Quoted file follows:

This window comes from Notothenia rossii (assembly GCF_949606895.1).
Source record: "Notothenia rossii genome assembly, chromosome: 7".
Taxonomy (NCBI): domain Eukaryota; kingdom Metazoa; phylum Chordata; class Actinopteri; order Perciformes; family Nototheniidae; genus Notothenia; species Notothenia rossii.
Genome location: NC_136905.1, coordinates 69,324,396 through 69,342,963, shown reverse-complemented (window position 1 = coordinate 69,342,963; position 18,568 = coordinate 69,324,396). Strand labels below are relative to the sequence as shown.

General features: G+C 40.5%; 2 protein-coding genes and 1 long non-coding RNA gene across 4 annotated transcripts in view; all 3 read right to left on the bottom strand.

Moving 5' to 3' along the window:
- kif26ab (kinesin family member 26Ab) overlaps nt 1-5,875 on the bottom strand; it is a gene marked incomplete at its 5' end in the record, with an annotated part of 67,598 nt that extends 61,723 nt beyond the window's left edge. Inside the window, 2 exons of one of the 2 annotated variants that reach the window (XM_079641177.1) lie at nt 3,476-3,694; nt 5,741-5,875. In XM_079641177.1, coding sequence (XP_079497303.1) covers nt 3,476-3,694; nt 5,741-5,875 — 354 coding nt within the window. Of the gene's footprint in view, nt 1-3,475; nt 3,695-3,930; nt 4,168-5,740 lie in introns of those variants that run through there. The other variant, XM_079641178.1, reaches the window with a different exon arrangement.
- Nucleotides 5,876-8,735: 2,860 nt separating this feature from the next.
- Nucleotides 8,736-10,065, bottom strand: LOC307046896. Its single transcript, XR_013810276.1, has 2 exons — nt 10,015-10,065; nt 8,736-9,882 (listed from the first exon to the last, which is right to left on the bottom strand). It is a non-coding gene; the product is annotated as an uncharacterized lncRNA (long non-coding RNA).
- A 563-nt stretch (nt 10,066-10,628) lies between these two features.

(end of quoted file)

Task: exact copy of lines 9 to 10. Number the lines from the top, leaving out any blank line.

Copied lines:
- Nucleotides 8,736-10,065, bottom strand: LOC307046896. Its single transcript, XR_013810276.1, has 2 exons — nt 10,015-10,065; nt 8,736-9,882 (listed from the first exon to the last, which is right to left on the bottom strand). It is a non-coding gene; the product is annotated as an uncharacterized lncRNA (long non-coding RNA).
- A 563-nt stretch (nt 10,066-10,628) lies between these two features.